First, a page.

Neither an overnight curfew nor requests for residents to minimize driving during daylight hours are being observed to the degree the Matawan Borough Police Department would like to see, Lt. Ben Smith said Wednesday.
The curfew, from 7 pm to 7 am, will be in force again Wednesday night, according to Sgt. Tom Falco, who is responsible for the borough's Office of Emergency Management (OEM). Even Matawan Mayor Paul Buccellato, who stopped by the police department at about 6:30 pm, said he was heading home to be off the roads in time for the start of the curfew.
With no local traffic signals operating and no power for street lights after sundown, Smith said, "We're asking people to take the normal precautions and stay off the roads even in daylight. It helps a lot when they do." However, he acknowledged that the borough was seeing significant vehicle traffic along Main Street, Route 34 and other local thoroughfares all day Wednesday.
The scarcity of open gas stations may begin to discourage driving more effectively than official advisories, however. In Matawan, Smith said, the police department had to make special arrangements for access to the BP station on Rt. 34, south of the railroad trestle an establishment that remained closed to the general public.
The department and the borough's Office of Emergency Management (OEM), has taken steps to minimize the risk of traffic accidents by posting standing stop signs in the middle of the road at major intersections and positioning traffic cones to limit traffic to single lanes and restrict turns across oncoming traffic.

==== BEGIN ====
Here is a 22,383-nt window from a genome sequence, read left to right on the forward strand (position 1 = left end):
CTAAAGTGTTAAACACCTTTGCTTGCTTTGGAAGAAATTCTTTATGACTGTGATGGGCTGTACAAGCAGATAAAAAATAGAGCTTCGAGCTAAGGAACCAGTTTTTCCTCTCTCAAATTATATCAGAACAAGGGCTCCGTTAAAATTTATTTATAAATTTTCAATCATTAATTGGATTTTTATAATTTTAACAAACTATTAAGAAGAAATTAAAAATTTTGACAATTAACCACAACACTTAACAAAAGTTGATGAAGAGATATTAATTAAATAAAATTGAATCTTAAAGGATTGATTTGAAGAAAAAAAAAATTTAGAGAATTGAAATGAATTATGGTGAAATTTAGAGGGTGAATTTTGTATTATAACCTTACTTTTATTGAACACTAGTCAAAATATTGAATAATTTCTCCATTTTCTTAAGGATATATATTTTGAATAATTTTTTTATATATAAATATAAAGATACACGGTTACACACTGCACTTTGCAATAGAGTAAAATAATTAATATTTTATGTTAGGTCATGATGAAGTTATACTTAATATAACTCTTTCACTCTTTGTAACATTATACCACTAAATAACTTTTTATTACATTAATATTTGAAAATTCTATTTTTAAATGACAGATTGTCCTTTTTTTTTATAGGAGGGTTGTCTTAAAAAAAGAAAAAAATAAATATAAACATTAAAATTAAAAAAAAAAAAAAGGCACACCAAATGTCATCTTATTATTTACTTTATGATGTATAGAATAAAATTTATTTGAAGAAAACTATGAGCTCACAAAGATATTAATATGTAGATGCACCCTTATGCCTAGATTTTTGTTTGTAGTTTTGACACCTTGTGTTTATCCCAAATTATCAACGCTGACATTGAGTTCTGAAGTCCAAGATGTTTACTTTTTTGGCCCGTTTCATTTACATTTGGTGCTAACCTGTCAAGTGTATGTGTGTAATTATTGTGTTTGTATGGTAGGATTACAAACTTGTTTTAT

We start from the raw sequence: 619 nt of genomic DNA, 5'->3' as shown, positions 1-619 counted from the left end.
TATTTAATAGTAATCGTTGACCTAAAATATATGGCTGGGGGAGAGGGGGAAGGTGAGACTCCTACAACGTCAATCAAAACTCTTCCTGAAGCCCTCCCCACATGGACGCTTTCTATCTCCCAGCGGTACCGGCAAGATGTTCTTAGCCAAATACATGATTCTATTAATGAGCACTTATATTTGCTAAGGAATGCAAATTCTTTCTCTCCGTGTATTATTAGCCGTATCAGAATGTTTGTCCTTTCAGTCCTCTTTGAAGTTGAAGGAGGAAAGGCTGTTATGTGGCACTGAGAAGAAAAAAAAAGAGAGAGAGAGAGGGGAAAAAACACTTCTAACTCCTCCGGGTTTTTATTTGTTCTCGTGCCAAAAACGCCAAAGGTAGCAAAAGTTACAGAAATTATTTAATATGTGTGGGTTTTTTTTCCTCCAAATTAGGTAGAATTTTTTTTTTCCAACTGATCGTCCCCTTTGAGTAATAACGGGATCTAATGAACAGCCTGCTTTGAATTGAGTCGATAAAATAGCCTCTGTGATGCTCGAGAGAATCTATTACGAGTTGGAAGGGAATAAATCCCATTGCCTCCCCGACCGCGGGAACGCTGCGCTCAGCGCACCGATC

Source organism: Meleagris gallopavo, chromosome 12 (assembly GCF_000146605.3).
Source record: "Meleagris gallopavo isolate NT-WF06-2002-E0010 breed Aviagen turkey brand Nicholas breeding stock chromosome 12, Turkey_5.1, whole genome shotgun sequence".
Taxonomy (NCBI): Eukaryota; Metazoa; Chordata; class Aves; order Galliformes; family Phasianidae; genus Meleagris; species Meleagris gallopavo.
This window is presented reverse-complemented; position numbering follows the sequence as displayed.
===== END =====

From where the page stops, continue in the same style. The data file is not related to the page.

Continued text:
With virtually all of the borough's retail establishments dark and closed, police are also keeping an eye out for burglaries and break-ins. Smith said two convenience stores, one on Rt. 34 and one on Main street have already reported break-ins.
A flyer posted at the entrance of the police station pass along the bleak news that JCP&L was advising local agencies as well as residents that overall outages in Matawan could last as long as 7 to 10 days. Inside, police officers coming and going from their patrols were exchanging stories of coping without power in their homes.
"We're in the same situation as everyone else," Smith said.